Comments (4)

  1. Submitted by Hal Davis on 05/24/2012 - 09:52 am.


    This may not be accurate: “other positions, such as business reporter Gita Sitaramiah’s, have gone dark, indicating subtler cost-cutting than via pink slip.” I understand the budget line for that position was used to hire a morning online breaking-news reporter.

    Nice double C.J. reference.

    Speaking of poor ad placement: Right below this sentence — “if Guild members vote aye today, management can cull throughout staff ranks.” — is an ad with a highway sign: “Retirement, next exit.”

  2. Submitted by John Reinan on 05/24/2012 - 04:35 pm.

    How times change

    I remember back in the mid-’80s to early ’90s, when the Pioneer Press was doing some very ambitious stuff and winning Pulitzers. It seemed like a very happening place then. (I tried to get a job there as a copy editor and they shunted me off to talk to the guy who wrote a stamps column.)

    • Submitted by David Hanners on 05/25/2012 - 06:37 am.

      That’s ok, John. You somehow managed to wind up at the Star Tribune. I can remember in the ’90s trying to seek employment at that paper and Tim McGuire, then the managing editor, told me he wouldn’t even give me an interview because he didn’t think I was much of a reporter and wasn’t very good, which I thought was a curious thing to tell someone with a Pulitzer and a George Polk. You, however, seemed to have found a way to crack that nut.

  3. Submitted by Rick Ellis on 07/03/2012 - 12:57 pm.

    It’s all in the details

    I’d like to see expanded coverage of the West Metro. For that matter, I’d like to see a more adventurous mix of the south suburbs. Okay, since I live in the south suburbs, it’s the area I’m most concerned with.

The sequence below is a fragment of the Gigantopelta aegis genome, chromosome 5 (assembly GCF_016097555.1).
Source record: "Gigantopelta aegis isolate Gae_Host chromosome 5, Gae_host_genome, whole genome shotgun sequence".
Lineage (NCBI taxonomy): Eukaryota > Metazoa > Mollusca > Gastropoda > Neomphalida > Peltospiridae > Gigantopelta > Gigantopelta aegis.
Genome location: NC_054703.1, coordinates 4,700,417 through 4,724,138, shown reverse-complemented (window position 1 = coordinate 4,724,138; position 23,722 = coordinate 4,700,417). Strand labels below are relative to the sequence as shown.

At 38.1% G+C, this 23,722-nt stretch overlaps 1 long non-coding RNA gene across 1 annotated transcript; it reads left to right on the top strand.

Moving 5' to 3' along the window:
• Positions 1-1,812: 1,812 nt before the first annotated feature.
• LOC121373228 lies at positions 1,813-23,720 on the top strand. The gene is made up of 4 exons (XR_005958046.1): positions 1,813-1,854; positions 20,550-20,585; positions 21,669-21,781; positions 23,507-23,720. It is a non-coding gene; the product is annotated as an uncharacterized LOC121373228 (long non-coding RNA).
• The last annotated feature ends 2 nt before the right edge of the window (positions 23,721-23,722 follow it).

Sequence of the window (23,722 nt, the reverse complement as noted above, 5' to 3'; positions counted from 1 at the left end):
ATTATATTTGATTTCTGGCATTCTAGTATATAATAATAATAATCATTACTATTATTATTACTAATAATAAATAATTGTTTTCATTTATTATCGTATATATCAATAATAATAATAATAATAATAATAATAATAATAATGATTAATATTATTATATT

I’m somewhat surprised that a big metro newspaper site (either here or somewhere else) hasn’t tried to finesse their coverage of the burbs by allowing readers to create a modestly localized version of the web site.

    In this case, I could register at and enter my zip code or towns I’m interested in. Every story on the site would be tagged with city-appropriate zip codes and my version of the site would be weighted to show the stories I’m most interested in reading. For instance, if I live in Eagan and work in Woodbury, those local stories would be more prominent on the front page. The same could be done for sports, etc. It’s not a horribly difficult task, but wow, it would be a compelling product. A later version of the idea would allow readers to weed out stories they care less about, in the same way Pandora filters songs and artists. So someone who isn’t as interested in sports would only see the biggest Viking stories, for instance.

    The goal would be to cut down on the story clutter and make the overall site more useful.

    This tagging system also allows the site to better use AP and stories from other sources. Short blog posts with links to the original source could be tagged and would show up only in the appropriate readers pages. The Daily Beast does a version of this, though the posts aren’t tagged at all. You could also tag all sorts of public information this way. For instance, local Patch editors cull through Dakota County arrest records to find info on local residents. A newspaper site could parse all sorts of govt info that way, creating a site that is a mix of hyper-local and metro-wide.

    I’m guessing it wouldn’t take much manpower at all. It’s mostly backend work and a company with more than one metro site could amortize the costs across the company.

    Okay, it’s just a thought.